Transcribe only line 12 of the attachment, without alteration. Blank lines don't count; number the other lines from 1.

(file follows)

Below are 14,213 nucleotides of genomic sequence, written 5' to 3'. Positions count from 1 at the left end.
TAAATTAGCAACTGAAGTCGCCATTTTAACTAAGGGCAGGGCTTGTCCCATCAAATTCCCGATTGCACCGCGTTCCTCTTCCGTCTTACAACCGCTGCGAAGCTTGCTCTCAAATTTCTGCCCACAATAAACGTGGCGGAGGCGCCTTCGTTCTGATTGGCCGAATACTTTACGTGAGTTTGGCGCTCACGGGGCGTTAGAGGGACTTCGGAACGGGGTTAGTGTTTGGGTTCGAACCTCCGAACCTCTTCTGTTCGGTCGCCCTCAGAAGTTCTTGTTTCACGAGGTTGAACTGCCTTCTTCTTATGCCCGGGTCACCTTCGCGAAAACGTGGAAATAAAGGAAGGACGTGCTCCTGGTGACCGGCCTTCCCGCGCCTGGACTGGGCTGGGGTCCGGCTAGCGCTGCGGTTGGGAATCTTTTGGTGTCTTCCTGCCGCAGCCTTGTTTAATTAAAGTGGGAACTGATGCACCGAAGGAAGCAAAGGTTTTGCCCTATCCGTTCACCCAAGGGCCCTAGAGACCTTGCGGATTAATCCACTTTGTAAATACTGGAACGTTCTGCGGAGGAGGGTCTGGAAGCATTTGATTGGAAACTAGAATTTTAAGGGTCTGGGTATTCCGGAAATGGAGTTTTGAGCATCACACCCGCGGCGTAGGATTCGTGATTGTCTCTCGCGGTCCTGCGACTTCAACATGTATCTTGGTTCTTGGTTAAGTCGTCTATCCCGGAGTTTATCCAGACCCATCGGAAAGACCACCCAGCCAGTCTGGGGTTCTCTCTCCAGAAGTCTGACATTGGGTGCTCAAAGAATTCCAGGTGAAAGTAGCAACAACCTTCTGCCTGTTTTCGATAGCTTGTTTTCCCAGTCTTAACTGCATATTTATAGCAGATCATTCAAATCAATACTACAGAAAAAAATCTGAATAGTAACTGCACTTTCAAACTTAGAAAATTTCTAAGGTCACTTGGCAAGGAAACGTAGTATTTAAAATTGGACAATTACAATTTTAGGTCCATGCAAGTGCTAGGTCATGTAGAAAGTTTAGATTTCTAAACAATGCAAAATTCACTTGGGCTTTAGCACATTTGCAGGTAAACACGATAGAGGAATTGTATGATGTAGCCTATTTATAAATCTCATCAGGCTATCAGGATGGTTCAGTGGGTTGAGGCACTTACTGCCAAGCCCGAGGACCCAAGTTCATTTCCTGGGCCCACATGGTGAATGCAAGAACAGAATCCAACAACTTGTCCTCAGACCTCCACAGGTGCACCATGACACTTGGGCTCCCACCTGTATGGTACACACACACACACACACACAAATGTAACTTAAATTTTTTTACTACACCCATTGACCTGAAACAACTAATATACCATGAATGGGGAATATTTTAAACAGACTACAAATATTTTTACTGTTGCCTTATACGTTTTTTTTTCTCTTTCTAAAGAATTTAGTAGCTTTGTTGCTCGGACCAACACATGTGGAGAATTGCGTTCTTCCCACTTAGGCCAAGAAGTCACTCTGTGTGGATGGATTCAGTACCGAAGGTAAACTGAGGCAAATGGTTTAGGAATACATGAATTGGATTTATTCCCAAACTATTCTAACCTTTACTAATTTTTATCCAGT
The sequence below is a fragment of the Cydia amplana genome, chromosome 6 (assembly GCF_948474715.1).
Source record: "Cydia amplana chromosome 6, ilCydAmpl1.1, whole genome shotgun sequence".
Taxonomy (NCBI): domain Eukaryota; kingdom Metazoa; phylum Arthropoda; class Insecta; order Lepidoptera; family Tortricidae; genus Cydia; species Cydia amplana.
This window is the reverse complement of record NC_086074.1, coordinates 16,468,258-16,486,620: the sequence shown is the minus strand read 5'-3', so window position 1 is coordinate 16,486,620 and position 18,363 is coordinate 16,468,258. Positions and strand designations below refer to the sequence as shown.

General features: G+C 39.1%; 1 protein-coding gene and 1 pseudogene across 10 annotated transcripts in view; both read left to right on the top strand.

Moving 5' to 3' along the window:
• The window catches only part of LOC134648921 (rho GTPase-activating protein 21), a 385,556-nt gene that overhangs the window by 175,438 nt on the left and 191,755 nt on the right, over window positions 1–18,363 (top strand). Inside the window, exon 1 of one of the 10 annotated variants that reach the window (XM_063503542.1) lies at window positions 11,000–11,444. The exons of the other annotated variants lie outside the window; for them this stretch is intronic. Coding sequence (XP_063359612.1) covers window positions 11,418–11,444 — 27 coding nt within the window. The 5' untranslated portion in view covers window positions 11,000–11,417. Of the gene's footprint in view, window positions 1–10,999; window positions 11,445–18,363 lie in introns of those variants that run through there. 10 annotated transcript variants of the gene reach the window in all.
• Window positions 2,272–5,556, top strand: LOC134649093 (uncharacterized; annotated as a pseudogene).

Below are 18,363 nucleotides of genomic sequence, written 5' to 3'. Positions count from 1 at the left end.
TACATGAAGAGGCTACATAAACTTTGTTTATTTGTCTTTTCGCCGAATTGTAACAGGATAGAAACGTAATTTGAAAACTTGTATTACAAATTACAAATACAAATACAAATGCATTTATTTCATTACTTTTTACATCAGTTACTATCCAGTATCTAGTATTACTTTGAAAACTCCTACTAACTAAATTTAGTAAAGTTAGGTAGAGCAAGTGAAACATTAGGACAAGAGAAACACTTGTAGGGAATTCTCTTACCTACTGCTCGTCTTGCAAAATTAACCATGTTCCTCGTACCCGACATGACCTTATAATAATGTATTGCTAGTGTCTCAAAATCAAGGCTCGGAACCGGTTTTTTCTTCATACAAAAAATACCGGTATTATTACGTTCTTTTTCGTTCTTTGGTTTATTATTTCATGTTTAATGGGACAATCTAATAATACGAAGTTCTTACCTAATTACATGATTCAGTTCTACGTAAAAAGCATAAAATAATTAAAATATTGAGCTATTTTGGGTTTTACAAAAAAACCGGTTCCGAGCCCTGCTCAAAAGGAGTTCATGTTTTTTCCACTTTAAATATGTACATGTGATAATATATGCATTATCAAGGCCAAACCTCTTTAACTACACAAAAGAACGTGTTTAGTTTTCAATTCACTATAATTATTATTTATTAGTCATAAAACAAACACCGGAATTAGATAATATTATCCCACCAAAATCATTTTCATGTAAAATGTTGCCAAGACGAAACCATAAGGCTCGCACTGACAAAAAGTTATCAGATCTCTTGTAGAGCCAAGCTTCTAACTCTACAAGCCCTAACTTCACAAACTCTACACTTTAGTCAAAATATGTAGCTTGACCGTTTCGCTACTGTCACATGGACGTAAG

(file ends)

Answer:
TACATGAAGAGGCTACATAAACTTTGTTTATTTGTCTTTTCGCCGAATTGTAACAGGATAGAAACGTAATTTGAAAACTTGTATTACAAATTACAAATACAAATACAAATGCATTTATTTCATTACTTTTTACATCAGTTACTATCCAGTATCTAGTATTACTTTGAAAACTCCTACTAACTAAATTTAGTAAAGTTAGGTAGAGCAAGTGAAACATTAGGACAAGAGAAACACTTGTAGGGAATTCTCTTACCTACTGCTCGTCTTGCAAAATTAACCATGTTCCTCGTACCCGACATGACCTTATAATAATGTATTGCTAGTGTCTCAAAATCAAGGCTCGGAACCGGTTTTTTCTTCATACAAAAAATACCGGTATTATTACGTTCTTTTTCGTTCTTTGGTTTATTATTTCATGTTTAATGGGACAATCTAATAATACGAAGTTCTTACCTAATTACATGATTCAGTTCTACGTAAAAAGCATAAAATAATTAAAATATTGAGCTATTTTGGGTTTTACAAAAAAACCGGTTCCGAGCCCTGCTCAAAAGGAGTTCATGTTTTTTCCACTTTAAATATGTACATGTGATAATATATGCATTATCAAGGCCAAACCTCTTTAACTACACAAAAGAACGTGTTTAGTTTTCAATTCACTATAATTATTATTTATTAGTCATAAAACAAACACCGGAATTAGATAATATTATCCCACCAAAATCATTTTCATGTAAAATGTTGCCAAGACGAAACCATAAGGCTCGCACTGACAAAAAGTTATCAGATCTCTTGTAGAGCCAAGCTTCTAACTCTACAAGCCCTAACTTCACAAACTCTACACTTTAGTCAAAATATGTAGCTTGACCGTTTCGCTACTGTCACATGGACGTAAG